Goldstone, R. L., Braithwaite, D. W., & Byrge, L. A. (2012). Perceptual learning. In N. M. Seel (Ed.) Encyclopedia of the Sciences of Learning. Heidelberg, German: Springer Verlag GmbH. (pp. 2616-2619).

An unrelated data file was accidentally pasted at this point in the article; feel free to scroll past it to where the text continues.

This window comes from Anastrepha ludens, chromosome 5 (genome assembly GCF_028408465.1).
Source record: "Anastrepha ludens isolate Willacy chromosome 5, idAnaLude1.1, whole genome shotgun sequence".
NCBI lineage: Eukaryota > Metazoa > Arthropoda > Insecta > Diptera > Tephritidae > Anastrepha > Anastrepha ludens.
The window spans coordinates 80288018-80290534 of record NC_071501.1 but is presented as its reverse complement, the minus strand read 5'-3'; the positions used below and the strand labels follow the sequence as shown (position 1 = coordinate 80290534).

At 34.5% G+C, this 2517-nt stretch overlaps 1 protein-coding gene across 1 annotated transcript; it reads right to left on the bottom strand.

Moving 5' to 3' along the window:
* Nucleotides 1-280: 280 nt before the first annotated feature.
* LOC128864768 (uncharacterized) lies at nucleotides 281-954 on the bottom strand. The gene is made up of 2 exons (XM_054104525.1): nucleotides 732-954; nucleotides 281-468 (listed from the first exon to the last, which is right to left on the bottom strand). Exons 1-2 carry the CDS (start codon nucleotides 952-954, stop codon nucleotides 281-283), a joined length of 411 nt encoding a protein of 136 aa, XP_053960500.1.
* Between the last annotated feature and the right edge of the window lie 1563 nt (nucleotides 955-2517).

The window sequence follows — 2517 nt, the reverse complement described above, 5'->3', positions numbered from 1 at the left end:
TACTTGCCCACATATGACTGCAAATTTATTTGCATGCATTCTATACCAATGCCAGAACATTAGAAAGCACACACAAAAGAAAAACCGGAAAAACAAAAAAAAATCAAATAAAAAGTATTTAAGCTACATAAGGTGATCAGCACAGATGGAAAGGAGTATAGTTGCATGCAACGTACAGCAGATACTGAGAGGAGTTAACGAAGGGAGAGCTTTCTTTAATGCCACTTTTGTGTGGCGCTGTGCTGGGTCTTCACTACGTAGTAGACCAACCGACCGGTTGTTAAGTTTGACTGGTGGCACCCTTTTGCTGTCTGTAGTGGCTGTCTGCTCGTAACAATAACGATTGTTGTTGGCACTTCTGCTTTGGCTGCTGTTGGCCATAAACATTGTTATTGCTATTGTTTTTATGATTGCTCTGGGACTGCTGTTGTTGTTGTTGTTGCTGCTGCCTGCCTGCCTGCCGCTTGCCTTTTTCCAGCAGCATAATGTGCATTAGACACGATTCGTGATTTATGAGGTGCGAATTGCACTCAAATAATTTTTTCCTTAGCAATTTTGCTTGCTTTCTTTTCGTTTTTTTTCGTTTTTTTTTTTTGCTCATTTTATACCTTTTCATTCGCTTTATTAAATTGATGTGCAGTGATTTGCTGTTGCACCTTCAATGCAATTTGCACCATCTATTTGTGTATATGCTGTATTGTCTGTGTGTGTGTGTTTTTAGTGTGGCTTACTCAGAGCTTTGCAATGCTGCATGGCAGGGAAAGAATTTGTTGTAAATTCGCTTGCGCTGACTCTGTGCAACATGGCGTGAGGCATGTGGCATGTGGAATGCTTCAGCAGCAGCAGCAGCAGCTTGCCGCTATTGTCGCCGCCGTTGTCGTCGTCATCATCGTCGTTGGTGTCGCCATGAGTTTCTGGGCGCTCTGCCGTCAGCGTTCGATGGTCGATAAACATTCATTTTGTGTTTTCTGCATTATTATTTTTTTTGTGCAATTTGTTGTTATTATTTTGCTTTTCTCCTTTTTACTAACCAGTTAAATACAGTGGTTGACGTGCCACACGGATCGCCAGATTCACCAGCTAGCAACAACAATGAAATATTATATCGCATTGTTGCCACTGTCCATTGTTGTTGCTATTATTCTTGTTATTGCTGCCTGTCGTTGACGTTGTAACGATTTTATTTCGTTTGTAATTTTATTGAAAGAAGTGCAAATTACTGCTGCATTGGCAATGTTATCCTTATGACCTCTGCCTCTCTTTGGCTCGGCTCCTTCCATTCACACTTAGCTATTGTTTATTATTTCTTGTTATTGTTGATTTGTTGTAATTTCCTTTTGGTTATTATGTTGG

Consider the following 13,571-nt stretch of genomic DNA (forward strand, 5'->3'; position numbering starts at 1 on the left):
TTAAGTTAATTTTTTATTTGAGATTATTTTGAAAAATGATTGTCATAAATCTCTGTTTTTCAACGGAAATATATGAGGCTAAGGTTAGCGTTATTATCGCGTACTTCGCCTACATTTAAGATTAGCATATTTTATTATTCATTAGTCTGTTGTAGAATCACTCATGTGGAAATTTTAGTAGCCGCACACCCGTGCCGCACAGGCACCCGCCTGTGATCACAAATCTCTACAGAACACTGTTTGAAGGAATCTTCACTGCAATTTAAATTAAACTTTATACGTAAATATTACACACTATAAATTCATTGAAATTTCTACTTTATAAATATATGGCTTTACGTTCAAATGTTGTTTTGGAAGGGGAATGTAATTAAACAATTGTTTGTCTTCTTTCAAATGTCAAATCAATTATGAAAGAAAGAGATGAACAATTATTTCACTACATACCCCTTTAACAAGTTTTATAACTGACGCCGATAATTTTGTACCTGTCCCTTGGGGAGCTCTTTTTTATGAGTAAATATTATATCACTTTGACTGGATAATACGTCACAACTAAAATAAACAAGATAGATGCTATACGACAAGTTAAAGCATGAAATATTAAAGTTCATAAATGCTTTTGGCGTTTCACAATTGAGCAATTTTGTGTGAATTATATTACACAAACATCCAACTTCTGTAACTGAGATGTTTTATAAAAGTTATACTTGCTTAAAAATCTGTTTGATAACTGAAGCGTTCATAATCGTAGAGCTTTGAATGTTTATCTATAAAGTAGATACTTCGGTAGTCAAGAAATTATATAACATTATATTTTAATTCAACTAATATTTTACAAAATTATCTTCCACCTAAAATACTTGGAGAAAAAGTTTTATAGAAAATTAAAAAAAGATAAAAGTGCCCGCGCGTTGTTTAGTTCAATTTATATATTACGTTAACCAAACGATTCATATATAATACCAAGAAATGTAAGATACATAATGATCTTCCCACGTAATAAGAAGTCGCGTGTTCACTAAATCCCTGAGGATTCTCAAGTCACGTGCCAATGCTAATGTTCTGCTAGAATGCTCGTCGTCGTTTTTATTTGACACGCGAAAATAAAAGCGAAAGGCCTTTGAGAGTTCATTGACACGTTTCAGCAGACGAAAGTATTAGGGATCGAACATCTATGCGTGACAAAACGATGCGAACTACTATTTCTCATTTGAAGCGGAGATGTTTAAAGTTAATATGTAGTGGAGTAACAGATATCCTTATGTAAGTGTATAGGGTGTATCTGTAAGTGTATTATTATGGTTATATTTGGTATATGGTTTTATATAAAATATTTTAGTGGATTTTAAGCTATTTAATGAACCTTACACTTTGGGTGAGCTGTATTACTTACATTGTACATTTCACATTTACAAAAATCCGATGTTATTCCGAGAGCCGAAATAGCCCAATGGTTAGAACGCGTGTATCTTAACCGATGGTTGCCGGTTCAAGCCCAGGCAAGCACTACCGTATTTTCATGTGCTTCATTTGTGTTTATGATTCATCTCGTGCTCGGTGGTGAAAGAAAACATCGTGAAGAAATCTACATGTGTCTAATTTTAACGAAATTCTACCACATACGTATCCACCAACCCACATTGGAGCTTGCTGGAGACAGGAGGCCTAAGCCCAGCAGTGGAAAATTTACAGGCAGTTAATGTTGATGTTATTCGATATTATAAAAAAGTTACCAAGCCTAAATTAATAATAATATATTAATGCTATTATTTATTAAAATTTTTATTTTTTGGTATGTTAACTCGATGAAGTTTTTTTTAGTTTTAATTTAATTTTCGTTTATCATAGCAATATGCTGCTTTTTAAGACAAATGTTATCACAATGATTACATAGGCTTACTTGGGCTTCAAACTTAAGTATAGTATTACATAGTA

Perceptual learning consists of long-lasting changes to an organismʼs perceptual system that improve its ability to respond to its environment in specific ways. These changes persist over time; more ephemeral perceptual changes are typically considered to be adaptation, attentional processes, or strategy shifts, rather than perceptual learning. These changes are due to environmental inputs; perceptual changes not coupled to the environment are considered maturation, rather than learning. Perceptual learning benefits an organism by tailoring the processes that gather information to the organismʼs needs for and uses of information.